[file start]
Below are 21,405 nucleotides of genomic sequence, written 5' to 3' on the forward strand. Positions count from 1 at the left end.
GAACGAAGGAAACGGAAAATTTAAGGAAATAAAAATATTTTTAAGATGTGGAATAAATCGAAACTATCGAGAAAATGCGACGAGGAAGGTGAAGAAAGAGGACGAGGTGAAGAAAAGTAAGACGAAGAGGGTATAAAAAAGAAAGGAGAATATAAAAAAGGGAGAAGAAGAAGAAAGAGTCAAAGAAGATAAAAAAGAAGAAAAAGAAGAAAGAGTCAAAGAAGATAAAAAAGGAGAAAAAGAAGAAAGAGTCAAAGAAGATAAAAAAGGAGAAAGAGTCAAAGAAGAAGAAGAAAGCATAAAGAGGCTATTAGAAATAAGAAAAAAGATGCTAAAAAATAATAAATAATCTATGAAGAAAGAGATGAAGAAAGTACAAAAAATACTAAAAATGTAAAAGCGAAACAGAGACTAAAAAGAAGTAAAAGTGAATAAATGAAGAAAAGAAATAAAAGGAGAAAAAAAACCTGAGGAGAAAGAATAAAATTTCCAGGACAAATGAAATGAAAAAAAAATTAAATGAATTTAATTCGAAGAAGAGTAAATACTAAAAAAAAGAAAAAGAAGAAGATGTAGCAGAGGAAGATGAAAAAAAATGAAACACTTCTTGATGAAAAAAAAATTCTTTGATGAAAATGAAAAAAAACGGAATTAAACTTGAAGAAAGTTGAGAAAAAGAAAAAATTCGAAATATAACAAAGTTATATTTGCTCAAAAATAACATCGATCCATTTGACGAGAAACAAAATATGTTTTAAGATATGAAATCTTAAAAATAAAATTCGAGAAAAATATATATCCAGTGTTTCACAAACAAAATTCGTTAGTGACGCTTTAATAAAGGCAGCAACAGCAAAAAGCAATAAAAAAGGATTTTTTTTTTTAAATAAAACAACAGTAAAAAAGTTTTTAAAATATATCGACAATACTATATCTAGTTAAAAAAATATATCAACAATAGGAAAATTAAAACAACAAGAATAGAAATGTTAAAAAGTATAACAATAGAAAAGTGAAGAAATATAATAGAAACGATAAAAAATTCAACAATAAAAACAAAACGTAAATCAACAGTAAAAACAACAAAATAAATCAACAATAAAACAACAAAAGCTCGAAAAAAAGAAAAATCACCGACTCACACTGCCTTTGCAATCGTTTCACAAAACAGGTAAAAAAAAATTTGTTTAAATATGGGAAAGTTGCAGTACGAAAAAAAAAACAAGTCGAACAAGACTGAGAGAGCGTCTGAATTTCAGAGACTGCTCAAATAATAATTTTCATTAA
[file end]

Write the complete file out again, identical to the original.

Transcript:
Below are 21,405 nucleotides of genomic sequence, written 5' to 3' on the forward strand. Positions count from 1 at the left end.
GAACGAAGGAAACGGAAAATTTAAGGAAATAAAAATATTTTTAAGATGTGGAATAAATCGAAACTATCGAGAAAATGCGACGAGGAAGGTGAAGAAAGAGGACGAGGTGAAGAAAAGTAAGACGAAGAGGGTATAAAAAAGAAAGGAGAATATAAAAAAGGGAGAAGAAGAAGAAAGAGTCAAAGAAGATAAAAAAGAAGAAAAAGAAGAAAGAGTCAAAGAAGATAAAAAAGGAGAAAAAGAAGAAAGAGTCAAAGAAGATAAAAAAGGAGAAAGAGTCAAAGAAGAAGAAGAAAGCATAAAGAGGCTATTAGAAATAAGAAAAAAGATGCTAAAAAATAATAAATAATCTATGAAGAAAGAGATGAAGAAAGTACAAAAAATACTAAAAATGTAAAAGCGAAACAGAGACTAAAAAGAAGTAAAAGTGAATAAATGAAGAAAAGAAATAAAAGGAGAAAAAAAACCTGAGGAGAAAGAATAAAATTTCCAGGACAAATGAAATGAAAAAAAAATTAAATGAATTTAATTCGAAGAAGAGTAAATACTAAAAAAAAGAAAAAGAAGAAGATGTAGCAGAGGAAGATGAAAAAAAATGAAACACTTCTTGATGAAAAAAAAATTCTTTGATGAAAATGAAAAAAAACGGAATTAAACTTGAAGAAAGTTGAGAAAAAGAAAAAATTCGAAATATAACAAAGTTATATTTGCTCAAAAATAACATCGATCCATTTGACGAGAAACAAAATATGTTTTAAGATATGAAATCTTAAAAATAAAATTCGAGAAAAATATATATCCAGTGTTTCACAAACAAAATTCGTTAGTGACGCTTTAATAAAGGCAGCAACAGCAAAAAGCAATAAAAAAGGATTTTTTTTTTTAAATAAAACAACAGTAAAAAAGTTTTTAAAATATATCGACAATACTATATCTAGTTAAAAAAATATATCAACAATAGGAAAATTAAAACAACAAGAATAGAAATGTTAAAAAGTATAACAATAGAAAAGTGAAGAAATATAATAGAAACGATAAAAAATTCAACAATAAAAACAAAACGTAAATCAACAGTAAAAACAACAAAATAAATCAACAATAAAACAACAAAAGCTCGAAAAAAAGAAAAATCACCGACTCACACTGCCTTTGCAATCGTTTCACAAAACAGGTAAAAAAAAATTTGTTTAAATATGGGAAAGTTGCAGTACGAAAAAAAAAACAAGTCGAACAAGACTGAGAGAGCGTCTGAATTTCAGAGACTGCTCAAATAATAATTTTCATTAA